No Minister

Amateurs vs. Experts

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Last year I put up a post about some undergraduate geek who, while noodling around looking at Earth Observation Satellite pictures, discovered the Chinese building a new field of ballistic missile silos (The Undergradate NRO).

There’s also this story the other day about a “citizen-scientist” – physicist and engineer Levi Boggs of the Georgia Tech Research Institute, who delved into an area unrelated to his work, upside-down lightning, and found incredible data in places nobody had been looking.

Okay, so he’s not exactly the amateur of the first story, but in a world of increasing Internet information storage and individual computer power, we’re going to see more of this sort of thing. Unfortunately it’s likely be confined to technical or semi-technical fields – and it should not be, as RealClearScience noted in Political Experts Aren’t Really Experts:

Between the 1980s and early 2000s, Philip E. Tetlock, a Professor of Psychology at Penn focused on politics and decision-making, conducted a long-term study in which he recruited 284 people whose professions included “commenting or offering advice on political and economic trends” to predict the outcome of various political events. At the same time, he had laypersons do the same, collecting 82,361 forecasts over two decades. When the study concluded, the experts barely outperformed the non-experts, if at all.

Think about how many “experts” we’ve seen making fools of themselves over the years with their predictions, forecasts and advice.

Then there’s this, The Extraordinary Diplomacy of Ordinary Citizens, which tells the obscure story of one Jason Greenblatt, Trump’s special envoy to the Middle East, who was the main driver behind the Abraham Peace Accords:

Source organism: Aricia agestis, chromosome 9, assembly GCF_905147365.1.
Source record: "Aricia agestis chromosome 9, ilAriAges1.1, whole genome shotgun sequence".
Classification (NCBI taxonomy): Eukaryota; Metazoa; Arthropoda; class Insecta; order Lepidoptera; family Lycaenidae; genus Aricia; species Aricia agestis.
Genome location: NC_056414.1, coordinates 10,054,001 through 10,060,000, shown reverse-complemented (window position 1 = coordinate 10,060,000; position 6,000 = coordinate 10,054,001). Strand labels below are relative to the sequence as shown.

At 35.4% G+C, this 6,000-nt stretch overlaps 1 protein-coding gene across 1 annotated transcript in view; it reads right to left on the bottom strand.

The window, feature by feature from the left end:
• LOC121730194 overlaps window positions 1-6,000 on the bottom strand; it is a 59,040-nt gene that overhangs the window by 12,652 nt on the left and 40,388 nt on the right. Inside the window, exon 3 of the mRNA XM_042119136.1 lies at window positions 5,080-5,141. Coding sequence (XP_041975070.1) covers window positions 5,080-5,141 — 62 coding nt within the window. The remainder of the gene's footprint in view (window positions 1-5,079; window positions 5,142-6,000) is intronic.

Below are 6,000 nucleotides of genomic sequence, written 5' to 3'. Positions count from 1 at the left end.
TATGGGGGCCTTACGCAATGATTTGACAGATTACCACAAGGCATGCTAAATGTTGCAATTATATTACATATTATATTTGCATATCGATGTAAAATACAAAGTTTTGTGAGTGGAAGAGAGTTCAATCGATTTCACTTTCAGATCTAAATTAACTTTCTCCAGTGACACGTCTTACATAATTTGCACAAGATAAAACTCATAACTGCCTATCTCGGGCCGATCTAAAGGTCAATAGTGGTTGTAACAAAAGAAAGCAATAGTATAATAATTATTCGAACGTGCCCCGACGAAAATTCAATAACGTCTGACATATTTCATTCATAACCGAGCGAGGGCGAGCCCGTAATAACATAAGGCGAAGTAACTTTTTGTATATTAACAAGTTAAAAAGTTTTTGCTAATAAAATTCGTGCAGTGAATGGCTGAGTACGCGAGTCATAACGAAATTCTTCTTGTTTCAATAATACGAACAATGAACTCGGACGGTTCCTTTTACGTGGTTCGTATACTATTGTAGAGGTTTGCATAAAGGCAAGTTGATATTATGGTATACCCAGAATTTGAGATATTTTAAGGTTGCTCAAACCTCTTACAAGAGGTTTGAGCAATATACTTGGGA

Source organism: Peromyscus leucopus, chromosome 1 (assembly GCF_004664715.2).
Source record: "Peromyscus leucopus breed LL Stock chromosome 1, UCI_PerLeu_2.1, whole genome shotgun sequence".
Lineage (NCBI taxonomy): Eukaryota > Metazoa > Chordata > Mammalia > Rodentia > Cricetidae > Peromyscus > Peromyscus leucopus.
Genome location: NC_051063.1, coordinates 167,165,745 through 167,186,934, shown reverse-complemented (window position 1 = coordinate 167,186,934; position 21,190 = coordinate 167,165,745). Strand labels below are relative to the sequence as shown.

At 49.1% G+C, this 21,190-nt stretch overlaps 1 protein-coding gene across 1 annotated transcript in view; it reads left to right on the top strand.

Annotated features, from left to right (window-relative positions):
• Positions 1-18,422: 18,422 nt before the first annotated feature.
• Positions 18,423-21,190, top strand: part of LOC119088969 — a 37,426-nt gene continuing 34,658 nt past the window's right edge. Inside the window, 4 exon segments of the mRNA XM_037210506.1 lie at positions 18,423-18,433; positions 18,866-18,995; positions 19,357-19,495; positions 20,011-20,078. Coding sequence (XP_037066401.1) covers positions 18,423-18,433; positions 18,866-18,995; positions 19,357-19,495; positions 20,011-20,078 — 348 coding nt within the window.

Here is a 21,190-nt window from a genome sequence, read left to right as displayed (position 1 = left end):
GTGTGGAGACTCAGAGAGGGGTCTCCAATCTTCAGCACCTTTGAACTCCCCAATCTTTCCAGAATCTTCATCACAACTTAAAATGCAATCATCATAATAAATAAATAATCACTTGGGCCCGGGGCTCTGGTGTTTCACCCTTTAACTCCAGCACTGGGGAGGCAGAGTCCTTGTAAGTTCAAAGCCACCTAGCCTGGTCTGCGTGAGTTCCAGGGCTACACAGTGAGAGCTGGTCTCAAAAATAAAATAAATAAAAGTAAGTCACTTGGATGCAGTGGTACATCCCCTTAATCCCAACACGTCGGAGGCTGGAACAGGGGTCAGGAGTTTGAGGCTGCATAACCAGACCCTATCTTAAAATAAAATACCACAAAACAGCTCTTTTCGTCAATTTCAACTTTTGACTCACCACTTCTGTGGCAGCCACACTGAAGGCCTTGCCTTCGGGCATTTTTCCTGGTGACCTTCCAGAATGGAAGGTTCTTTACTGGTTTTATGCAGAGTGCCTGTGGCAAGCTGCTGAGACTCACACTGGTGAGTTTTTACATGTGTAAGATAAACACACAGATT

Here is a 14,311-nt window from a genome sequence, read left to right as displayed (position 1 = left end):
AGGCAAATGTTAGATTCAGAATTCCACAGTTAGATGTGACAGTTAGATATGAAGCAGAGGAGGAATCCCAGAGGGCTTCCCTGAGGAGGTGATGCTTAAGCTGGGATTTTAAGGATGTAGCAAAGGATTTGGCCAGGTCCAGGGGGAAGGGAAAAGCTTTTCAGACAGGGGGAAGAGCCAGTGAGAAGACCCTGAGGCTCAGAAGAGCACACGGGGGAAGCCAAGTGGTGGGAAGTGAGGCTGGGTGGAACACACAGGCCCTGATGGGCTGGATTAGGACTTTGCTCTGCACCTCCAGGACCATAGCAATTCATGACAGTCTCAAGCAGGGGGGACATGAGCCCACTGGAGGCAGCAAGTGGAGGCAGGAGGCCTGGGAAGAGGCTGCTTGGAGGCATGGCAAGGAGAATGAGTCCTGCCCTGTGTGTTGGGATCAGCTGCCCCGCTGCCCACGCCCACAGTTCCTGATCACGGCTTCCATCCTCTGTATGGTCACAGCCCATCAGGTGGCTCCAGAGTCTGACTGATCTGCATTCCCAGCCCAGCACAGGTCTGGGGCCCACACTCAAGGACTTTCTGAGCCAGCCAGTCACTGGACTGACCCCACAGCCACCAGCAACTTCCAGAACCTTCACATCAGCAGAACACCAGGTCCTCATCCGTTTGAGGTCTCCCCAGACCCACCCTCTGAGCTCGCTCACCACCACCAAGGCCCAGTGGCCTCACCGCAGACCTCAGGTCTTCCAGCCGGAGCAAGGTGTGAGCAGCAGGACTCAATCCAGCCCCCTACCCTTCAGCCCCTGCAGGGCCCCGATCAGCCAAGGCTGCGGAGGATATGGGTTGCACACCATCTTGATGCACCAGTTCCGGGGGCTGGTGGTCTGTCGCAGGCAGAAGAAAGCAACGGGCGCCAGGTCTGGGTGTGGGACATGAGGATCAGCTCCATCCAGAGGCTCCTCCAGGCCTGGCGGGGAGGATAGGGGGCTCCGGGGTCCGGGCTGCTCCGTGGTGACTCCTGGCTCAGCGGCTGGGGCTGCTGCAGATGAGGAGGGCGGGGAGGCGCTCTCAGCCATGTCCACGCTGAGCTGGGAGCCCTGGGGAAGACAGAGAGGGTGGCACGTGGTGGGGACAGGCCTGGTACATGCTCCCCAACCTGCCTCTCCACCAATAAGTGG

Greenblatt was surrounded by seasoned officials who arrogantly believed that their professional acumen gave them a certain divine right to manage U.S.-Middle Eastern affairs. But for Greenblatt, since they were the ones who had advised the many previous administrations that had failed countless times to achieve peace in the Middle East, they were not exactly able to lecture him now about how to do it.

As soon as he started, he found the old guard fetishized the peace process and had little imagination about the peace parameters. Their textbook assumption was that everything hinges on solving the Israeli-Palestinian conflict first and foremost.

Naturally they were also the ones who “warned” Trump against the great dangers involved in moving the US Embassy from Tel Aviv to Jerusalem, just as they had warned off Bill Clinton, George Bush and Barack Obama.

Greenblatt would have none of it, arguing that the world, especially the Arab world, had changed in the last forty years:

As a result of these new realities, Greenblatt argued for an “outside-in” approach to the Middle East, which turns the old framework on its head. It is not the Palestinian problem that has to be solved first before everything else, but the other way around.

One could argue that this has not worked either since the Israel-Palestine issue remains unresolved, but the fact is that it increasingly looks like a smart move in the face of Iran and other Middle Eastern problems to have Israel and Arab nations working together openly.

Perhaps the most important lesson of In the Path of Abraham is that being a wise, industrious, pious, and civic-minded American is all it takes for public service. As our founders knew, government does not need to be the exclusive province of specialists and policy wonks. In fact, ordinary citizens may even achieve superior results.

No shit! But read the whole review.

Written by Tom Hunter

August 11, 2022 at 2:15 pm

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